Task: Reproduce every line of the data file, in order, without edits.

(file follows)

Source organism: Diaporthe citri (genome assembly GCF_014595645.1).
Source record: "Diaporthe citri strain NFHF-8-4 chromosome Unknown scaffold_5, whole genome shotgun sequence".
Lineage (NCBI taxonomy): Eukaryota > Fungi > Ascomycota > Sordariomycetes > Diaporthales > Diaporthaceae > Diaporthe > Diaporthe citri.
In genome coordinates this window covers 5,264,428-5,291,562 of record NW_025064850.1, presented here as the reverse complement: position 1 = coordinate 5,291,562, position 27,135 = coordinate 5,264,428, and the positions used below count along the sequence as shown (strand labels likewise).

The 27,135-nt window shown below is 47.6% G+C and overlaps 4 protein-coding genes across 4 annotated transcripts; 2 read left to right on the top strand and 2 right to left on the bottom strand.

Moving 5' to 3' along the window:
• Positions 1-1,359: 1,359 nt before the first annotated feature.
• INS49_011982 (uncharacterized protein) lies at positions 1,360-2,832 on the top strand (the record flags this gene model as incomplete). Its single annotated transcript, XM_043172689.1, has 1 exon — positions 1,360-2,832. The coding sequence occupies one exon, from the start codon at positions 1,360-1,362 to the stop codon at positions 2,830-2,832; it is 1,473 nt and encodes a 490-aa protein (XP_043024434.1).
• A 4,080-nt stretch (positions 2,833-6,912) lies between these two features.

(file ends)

Source organism: Diaporthe citri (genome assembly GCF_014595645.1).
Source record: "Diaporthe citri strain NFHF-8-4 chromosome Unknown scaffold_5, whole genome shotgun sequence".
Lineage (NCBI taxonomy): Eukaryota > Fungi > Ascomycota > Sordariomycetes > Diaporthales > Diaporthaceae > Diaporthe > Diaporthe citri.
In genome coordinates this window covers 5,264,428-5,291,562 of record NW_025064850.1, presented here as the reverse complement: position 1 = coordinate 5,291,562, position 27,135 = coordinate 5,264,428, and the positions used below count along the sequence as shown (strand labels likewise).

The 27,135-nt window shown below is 47.6% G+C and overlaps 4 protein-coding genes across 4 annotated transcripts; 2 read left to right on the top strand and 2 right to left on the bottom strand.

Moving 5' to 3' along the window:
• Positions 1-1,359: 1,359 nt before the first annotated feature.
• INS49_011982 (uncharacterized protein) lies at positions 1,360-2,832 on the top strand (the record flags this gene model as incomplete). Its single annotated transcript, XM_043172689.1, has 1 exon — positions 1,360-2,832. The coding sequence occupies one exon, from the start codon at positions 1,360-1,362 to the stop codon at positions 2,830-2,832; it is 1,473 nt and encodes a 490-aa protein (XP_043024434.1).
• A 4,080-nt stretch (positions 2,833-6,912) lies between these two features.